Ballistic blocks reached a maximum of 2 x 2 m. Most of the larger ones were fresh, black, highly vesicular andesite, sometimes with internal plagioclase banding. No evidence of plastic deformation was seen and most blocks had an outer rim of red "baked" ash. The largest blocks had shattered on impact (figure 41). Dense (older, altered) lava was minor with blocks < 0.5 m in size. Lithified crater-fill sediment blocks were common and comprised either dark gray soft sandstone or harder red, yellow, or pale gray hydrothermally altered material. Ejection of the ballistics occurred largely after the main ashfalls, as evidenced by the thin layer of ash coating the blocks. Clear impact craters from small lapilli occurred at distances from the vents.
Approximately 12 cm of ash was present at Peg Z, but only 2 cm at Peg M on 20 April. A ground-deformation survey of the pegs that survived the April explosions was made on 30 April (figure 42). Seven pegs could not be found. The survey showed subsidence continuing around the ESE margin of 1978/90 Crater Complex, but at a lesser rate than in 1998. Over the remainder of the Main Crater floor weak inflation was apparent at many marks. Although deflationary trends have been observed at some marks since eruptions commenced in 1998, many remained elevated at this time (eg. Pegs C and J).
|Figure 42. Contour map of the active center of White Island volcano. Heavy black lines plot height change in mm between 12 January and 30 April 1999. Courtesy of IGNS.|
A white steam-and-gas plume rose 500-700 m above the 1978/90 Crater Complex during a visit by observers on 10 May. The plume was fed by emissions from PeeJay Vent and the new vent E of PeeJay. Emissions from the new vent were the stronger. The steam-and-gas plume formed acid rain, making conditions unpleasant under the plume and near the edge of the Crater Complex. Enlargement of the yellow-green lakelet within Metra Crater caused flooding into the crater's N embayment. There was no evidence of further explosive activity at Metra Crater.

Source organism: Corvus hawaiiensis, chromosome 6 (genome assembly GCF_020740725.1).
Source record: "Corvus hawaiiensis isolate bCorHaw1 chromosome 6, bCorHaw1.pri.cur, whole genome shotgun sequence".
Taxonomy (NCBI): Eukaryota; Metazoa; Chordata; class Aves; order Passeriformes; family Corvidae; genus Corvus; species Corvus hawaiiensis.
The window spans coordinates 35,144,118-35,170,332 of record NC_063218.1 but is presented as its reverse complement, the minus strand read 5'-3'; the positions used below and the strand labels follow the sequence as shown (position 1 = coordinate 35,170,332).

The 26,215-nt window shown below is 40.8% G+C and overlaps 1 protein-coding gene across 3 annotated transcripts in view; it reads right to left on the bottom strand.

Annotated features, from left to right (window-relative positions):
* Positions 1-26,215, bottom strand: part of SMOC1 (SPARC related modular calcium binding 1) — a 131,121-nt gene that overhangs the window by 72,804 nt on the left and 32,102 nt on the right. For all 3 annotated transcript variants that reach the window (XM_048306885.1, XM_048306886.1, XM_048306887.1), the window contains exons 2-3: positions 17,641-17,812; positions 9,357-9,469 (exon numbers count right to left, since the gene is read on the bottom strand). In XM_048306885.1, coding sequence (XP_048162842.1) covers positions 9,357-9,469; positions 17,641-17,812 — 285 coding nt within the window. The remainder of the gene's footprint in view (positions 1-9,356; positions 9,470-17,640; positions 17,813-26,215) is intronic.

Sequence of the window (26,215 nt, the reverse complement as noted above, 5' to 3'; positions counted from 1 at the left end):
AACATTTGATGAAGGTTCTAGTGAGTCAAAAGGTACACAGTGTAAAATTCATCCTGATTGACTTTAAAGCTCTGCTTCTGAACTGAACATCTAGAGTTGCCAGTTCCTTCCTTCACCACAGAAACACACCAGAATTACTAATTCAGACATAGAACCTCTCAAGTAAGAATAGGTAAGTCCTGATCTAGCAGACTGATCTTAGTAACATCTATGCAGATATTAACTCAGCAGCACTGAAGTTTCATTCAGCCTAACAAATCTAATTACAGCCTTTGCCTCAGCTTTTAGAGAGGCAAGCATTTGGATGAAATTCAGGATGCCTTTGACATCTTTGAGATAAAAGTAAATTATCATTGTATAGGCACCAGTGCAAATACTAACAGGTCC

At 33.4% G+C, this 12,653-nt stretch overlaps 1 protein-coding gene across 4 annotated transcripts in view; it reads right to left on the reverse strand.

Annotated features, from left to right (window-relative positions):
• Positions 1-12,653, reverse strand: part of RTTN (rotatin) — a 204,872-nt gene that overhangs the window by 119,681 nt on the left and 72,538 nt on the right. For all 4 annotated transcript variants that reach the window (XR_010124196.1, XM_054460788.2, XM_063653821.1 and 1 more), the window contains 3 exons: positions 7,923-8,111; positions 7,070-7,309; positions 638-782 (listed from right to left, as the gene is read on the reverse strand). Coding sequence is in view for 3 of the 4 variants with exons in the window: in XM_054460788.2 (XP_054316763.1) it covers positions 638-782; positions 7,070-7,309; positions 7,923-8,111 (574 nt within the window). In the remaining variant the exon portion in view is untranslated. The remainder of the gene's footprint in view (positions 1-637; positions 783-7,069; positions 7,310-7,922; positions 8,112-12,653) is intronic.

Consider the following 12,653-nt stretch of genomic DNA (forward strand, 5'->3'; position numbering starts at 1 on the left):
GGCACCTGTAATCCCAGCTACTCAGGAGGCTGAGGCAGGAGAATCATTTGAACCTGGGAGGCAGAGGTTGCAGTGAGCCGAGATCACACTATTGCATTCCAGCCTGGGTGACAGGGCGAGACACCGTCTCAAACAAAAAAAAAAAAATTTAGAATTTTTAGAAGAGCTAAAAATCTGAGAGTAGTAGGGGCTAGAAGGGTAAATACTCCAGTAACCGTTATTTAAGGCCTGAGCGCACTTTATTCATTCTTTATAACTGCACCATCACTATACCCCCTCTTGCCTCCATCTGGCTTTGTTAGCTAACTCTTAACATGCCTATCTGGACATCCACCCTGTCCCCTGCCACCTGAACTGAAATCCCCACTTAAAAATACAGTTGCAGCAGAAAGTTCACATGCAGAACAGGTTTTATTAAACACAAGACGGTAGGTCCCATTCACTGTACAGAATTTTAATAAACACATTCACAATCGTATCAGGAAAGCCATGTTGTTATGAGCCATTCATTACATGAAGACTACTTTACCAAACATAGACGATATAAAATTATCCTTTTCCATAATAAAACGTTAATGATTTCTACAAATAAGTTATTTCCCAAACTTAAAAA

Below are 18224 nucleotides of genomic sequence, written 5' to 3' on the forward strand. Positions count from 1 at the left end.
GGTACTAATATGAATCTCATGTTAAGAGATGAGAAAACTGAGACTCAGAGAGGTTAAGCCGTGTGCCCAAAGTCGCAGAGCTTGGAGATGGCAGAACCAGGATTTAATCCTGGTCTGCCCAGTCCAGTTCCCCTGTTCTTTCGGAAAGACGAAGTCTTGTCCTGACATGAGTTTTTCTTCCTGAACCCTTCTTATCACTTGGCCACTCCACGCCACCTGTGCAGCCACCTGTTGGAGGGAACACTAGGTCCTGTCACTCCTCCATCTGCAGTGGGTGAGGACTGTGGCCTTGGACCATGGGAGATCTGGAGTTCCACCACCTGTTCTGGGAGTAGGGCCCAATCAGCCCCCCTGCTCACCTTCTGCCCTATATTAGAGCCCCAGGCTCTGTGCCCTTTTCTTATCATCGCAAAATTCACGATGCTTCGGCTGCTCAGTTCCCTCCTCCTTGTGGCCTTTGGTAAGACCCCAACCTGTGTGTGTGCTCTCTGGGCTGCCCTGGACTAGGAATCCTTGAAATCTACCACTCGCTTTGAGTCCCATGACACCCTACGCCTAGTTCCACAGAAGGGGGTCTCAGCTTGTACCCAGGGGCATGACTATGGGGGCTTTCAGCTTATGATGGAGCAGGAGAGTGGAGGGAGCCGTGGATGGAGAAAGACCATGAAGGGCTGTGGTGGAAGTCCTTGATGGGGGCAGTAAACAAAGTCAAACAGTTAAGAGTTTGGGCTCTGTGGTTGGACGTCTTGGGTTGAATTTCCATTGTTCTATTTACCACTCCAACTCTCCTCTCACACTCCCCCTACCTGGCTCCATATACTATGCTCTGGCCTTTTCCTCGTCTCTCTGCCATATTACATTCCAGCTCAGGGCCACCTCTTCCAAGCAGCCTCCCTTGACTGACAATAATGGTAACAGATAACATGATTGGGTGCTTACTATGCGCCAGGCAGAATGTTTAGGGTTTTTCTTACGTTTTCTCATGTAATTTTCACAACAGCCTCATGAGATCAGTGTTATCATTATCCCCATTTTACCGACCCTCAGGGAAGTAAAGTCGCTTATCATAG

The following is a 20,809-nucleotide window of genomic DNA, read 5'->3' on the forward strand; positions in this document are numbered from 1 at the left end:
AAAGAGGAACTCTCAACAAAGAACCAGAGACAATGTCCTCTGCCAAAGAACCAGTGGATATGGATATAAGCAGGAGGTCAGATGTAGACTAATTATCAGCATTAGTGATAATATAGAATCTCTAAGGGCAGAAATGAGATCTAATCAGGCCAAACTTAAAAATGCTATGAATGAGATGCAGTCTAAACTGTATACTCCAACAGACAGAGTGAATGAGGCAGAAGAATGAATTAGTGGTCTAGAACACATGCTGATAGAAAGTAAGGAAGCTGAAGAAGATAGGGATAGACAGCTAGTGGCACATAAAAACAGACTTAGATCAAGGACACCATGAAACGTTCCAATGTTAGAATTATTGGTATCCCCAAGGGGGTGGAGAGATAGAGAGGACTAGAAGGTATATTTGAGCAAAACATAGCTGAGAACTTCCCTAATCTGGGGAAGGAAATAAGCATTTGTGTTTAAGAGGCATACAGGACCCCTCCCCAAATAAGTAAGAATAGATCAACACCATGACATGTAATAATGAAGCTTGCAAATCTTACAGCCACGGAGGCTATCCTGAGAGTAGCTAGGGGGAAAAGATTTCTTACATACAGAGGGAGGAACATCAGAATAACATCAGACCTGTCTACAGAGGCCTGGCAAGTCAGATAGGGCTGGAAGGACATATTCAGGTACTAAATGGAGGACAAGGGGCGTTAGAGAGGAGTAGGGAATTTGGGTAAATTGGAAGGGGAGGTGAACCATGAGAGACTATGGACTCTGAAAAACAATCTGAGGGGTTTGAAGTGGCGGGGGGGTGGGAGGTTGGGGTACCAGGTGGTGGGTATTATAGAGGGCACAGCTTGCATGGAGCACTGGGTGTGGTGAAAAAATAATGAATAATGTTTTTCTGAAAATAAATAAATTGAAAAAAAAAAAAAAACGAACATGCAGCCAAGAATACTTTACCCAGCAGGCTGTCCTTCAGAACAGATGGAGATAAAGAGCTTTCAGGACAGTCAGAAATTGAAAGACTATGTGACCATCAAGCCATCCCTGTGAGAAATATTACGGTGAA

Geological Summary. The uninhabited Whakaari/White Island is the 2 x 2.4 km emergent summit of a 16 x 18 km submarine volcano in the Bay of Plenty about 50 km offshore of North Island. The island consists of two overlapping andesitic-to-dacitic stratovolcanoes. The SE side of the crater is open at sea level, with the recent activity centered about 1 km from the shore close to the rear crater wall. Volckner Rocks, sea stacks that are remnants of a lava dome, lie 5 km NW. Descriptions of volcanism since 1826 have included intermittent moderate phreatic, phreatomagmatic, and Strombolian eruptions; activity there also forms a prominent part of Maori legends. The formation of many new vents during the 19th and 20th centuries caused rapid changes in crater floor topography. Collapse of the crater wall in 1914 produced a debris avalanche that buried buildings and workers at a sulfur-mining project. Explosive activity in December 2019 took place while tourists were present, resulting in many fatalities. The official government name Whakaari/White Island is a combination of the full Maori name of Te Puia o Whakaari ("The Dramatic Volcano") and White Island (referencing the constant steam plume) given by Captain James Cook in 1769.
Information Contacts: Brad Scott, Wairakei Research Centre, Institute of Geological and Nuclear Sciences (IGNS) Limited, Private Bag 2000, Wairakei, New Zealand (URL: https://www.gns.cri.nz/).